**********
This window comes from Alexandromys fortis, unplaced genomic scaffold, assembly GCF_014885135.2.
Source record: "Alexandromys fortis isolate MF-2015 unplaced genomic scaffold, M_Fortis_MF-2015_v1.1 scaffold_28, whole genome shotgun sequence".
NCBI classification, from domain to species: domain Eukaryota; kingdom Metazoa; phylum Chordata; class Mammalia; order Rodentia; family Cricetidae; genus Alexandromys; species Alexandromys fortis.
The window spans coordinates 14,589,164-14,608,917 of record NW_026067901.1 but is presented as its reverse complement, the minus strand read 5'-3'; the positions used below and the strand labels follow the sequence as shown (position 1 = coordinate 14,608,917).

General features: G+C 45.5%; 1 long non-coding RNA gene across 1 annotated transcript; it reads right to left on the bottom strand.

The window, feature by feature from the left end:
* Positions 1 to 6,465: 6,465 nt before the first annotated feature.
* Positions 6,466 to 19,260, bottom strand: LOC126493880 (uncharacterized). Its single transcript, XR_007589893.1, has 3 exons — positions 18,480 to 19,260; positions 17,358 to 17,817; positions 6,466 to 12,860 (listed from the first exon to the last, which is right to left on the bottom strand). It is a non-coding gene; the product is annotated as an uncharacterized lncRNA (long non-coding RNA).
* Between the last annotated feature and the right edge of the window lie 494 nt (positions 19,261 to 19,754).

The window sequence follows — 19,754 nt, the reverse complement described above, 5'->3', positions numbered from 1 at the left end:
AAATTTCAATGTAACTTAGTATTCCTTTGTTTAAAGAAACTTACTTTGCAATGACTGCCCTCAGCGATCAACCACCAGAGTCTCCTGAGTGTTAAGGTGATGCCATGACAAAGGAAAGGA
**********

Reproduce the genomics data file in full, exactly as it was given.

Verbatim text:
This window comes from Alexandromys fortis, unplaced genomic scaffold, assembly GCF_014885135.2.
Source record: "Alexandromys fortis isolate MF-2015 unplaced genomic scaffold, M_Fortis_MF-2015_v1.1 scaffold_28, whole genome shotgun sequence".
NCBI classification, from domain to species: domain Eukaryota; kingdom Metazoa; phylum Chordata; class Mammalia; order Rodentia; family Cricetidae; genus Alexandromys; species Alexandromys fortis.
The window spans coordinates 14,589,164-14,608,917 of record NW_026067901.1 but is presented as its reverse complement, the minus strand read 5'-3'; the positions used below and the strand labels follow the sequence as shown (position 1 = coordinate 14,608,917).

General features: G+C 45.5%; 1 long non-coding RNA gene across 1 annotated transcript; it reads right to left on the bottom strand.

The window, feature by feature from the left end:
* Positions 1 to 6,465: 6,465 nt before the first annotated feature.
* Positions 6,466 to 19,260, bottom strand: LOC126493880 (uncharacterized). Its single transcript, XR_007589893.1, has 3 exons — positions 18,480 to 19,260; positions 17,358 to 17,817; positions 6,466 to 12,860 (listed from the first exon to the last, which is right to left on the bottom strand). It is a non-coding gene; the product is annotated as an uncharacterized lncRNA (long non-coding RNA).
* Between the last annotated feature and the right edge of the window lie 494 nt (positions 19,261 to 19,754).

The window sequence follows — 19,754 nt, the reverse complement described above, 5'->3', positions numbered from 1 at the left end:
AAATTTCAATGTAACTTAGTATTCCTTTGTTTAAAGAAACTTACTTTGCAATGACTGCCCTCAGCGATCAACCACCAGAGTCTCCTGAGTGTTAAGGTGATGCCATGACAAAGGAAAGGA